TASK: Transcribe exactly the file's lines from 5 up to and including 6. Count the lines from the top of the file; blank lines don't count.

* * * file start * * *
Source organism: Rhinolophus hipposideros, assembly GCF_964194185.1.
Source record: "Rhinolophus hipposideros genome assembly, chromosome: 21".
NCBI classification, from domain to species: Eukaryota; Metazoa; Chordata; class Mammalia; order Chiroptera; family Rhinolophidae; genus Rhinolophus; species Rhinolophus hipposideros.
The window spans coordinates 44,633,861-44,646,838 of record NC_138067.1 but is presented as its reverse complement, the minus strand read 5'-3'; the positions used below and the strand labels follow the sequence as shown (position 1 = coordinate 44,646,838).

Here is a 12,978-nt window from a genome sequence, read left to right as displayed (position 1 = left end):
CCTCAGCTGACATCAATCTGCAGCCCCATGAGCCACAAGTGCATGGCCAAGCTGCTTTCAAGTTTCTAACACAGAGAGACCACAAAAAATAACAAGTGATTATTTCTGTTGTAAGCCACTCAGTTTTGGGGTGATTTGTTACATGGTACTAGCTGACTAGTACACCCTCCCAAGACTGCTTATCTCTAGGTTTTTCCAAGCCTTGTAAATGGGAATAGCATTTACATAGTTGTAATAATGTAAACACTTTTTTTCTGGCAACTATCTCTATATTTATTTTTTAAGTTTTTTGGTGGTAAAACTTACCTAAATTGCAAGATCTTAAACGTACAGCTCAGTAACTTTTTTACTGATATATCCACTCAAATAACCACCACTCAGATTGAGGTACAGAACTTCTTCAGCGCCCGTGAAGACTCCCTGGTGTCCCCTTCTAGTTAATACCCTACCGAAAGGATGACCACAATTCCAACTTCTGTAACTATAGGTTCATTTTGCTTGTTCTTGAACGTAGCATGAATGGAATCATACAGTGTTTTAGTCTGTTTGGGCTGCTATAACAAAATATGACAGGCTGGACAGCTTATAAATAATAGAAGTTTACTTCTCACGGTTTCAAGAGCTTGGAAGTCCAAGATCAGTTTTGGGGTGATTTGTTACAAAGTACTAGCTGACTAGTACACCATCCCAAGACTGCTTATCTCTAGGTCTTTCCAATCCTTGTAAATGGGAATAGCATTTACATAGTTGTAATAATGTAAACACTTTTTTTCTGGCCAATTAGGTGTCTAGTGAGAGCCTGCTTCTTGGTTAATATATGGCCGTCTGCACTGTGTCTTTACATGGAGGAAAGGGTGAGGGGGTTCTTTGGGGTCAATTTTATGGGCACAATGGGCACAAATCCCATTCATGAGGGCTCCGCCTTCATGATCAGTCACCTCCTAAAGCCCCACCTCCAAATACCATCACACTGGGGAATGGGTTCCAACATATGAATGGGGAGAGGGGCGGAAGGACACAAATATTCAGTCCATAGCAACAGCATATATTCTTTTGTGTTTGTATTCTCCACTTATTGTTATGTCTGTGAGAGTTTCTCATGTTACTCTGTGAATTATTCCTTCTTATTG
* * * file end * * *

Here is a 12,978-nt window from a genome sequence, read left to right as displayed (position 1 = left end):
CCTCAGCTGACATCAATCTGCAGCCCCATGAGCCACAAGTGCATGGCCAAGCTGCTTTCAAGTTTCTAACACAGAGAGACCACAAAAAATAACAAGTGATTATTTCTGTTGTAAGCCACTCAGTTTTGGGGTGATTTGTTACATGGTACTAGCTGACTAGTACACCCTCCCAAGACTGCTTATCTCTAGGTTTTTCCAAGCCTTGTAAATGGGAATAGCATTTACATAGTTGTAATAATGTAAACACTTTTTTTCTGGCAACTATCTCTATATTTATTTTTTAAGTTTTTTGGTGGTAAAACTTACCTAAATTGCAAGATCTTAAACGTACAGCTCAGTAACTTTTTTACTGATATATCCACTCAAATAACCACCACTCAGATTGAGGTACAGAACTTCTTCAGCGCCCGTGAAGACTCCCTGGTGTCCCCTTCTAGTTAATACCCTACCGAAAGGATGACCACAATTCCAACTTCTGTAACTATAGGTTCATTTTGCTTGTTCTTGAACGTAGCATGAATGGAATCATACAGTGTTTTAGTCTGTTTGGGCTGCTATAACAAAATATGACAGGCTGGACAGCTTATAAATAATAGAAGTTTACTTCTCACGGTTTCAAGAGCTTGGAAGTCCAAGATCAGTTTTGGGGTGATTTGTTACAAAGTACTAGCTGACTAGTACACCATCCCAAGACTGCTTATCTCTAGGTCTTTCCAATCCTTGTAAATGGGAATAGCATTTACATAGTTGTAATAATGTAAACACTTTTTTTCTGGCCAATTAGGTGTCTAGTGAGAGCCTGCTTCTTGGTTAATATATGGCCGTCTGCACTGTGTCTTTACATGGAGGAAAGGGTGAGGGGGTTCTTTGGGGTCAATTTTATGGGCACAATGGGCACAAATCCCATTCATGAGGGCTCCGCCTTCATGATCAGTCACCTCCTAAAGCCCCACCTCCAAATACCATCACACTGGGGAATGGGTTCCAACATATGAATGGGGAGAGGGGCGGAAGGACACAAATATTCAGTCCATAGCAACAGCATATATTCTTTTGTGTTTGTATTCTCCACTTATTGTTATGTCTGTGAGAGTTTCTCATGTTACTCTGTGAATTATTCCTTCTTATTG